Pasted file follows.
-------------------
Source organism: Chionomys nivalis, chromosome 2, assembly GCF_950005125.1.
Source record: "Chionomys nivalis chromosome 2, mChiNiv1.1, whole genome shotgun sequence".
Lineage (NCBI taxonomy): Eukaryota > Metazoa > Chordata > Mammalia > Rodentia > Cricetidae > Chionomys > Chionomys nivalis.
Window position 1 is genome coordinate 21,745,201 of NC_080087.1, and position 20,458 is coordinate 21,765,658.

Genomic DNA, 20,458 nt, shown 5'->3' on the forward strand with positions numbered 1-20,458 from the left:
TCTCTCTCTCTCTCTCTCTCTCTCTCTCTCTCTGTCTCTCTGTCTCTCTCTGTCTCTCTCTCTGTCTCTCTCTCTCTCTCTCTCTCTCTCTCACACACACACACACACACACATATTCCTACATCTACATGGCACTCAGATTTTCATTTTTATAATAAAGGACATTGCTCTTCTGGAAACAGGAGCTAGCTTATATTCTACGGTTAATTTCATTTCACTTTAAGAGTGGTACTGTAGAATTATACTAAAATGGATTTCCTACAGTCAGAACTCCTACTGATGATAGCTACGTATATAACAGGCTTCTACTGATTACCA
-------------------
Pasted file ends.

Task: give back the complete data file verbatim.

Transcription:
Source organism: Chionomys nivalis, chromosome 2, assembly GCF_950005125.1.
Source record: "Chionomys nivalis chromosome 2, mChiNiv1.1, whole genome shotgun sequence".
Lineage (NCBI taxonomy): Eukaryota > Metazoa > Chordata > Mammalia > Rodentia > Cricetidae > Chionomys > Chionomys nivalis.
Window position 1 is genome coordinate 21,745,201 of NC_080087.1, and position 20,458 is coordinate 21,765,658.

Genomic DNA, 20,458 nt, shown 5'->3' on the forward strand with positions numbered 1-20,458 from the left:
TCTCTCTCTCTCTCTCTCTCTCTCTCTCTCTCTGTCTCTCTGTCTCTCTCTGTCTCTCTCTCTGTCTCTCTCTCTCTCTCTCTCTCTCTCTCACACACACACACACACACACATATTCCTACATCTACATGGCACTCAGATTTTCATTTTTATAATAAAGGACATTGCTCTTCTGGAAACAGGAGCTAGCTTATATTCTACGGTTAATTTCATTTCACTTTAAGAGTGGTACTGTAGAATTATACTAAAATGGATTTCCTACAGTCAGAACTCCTACTGATGATAGCTACGTATATAACAGGCTTCTACTGATTACCA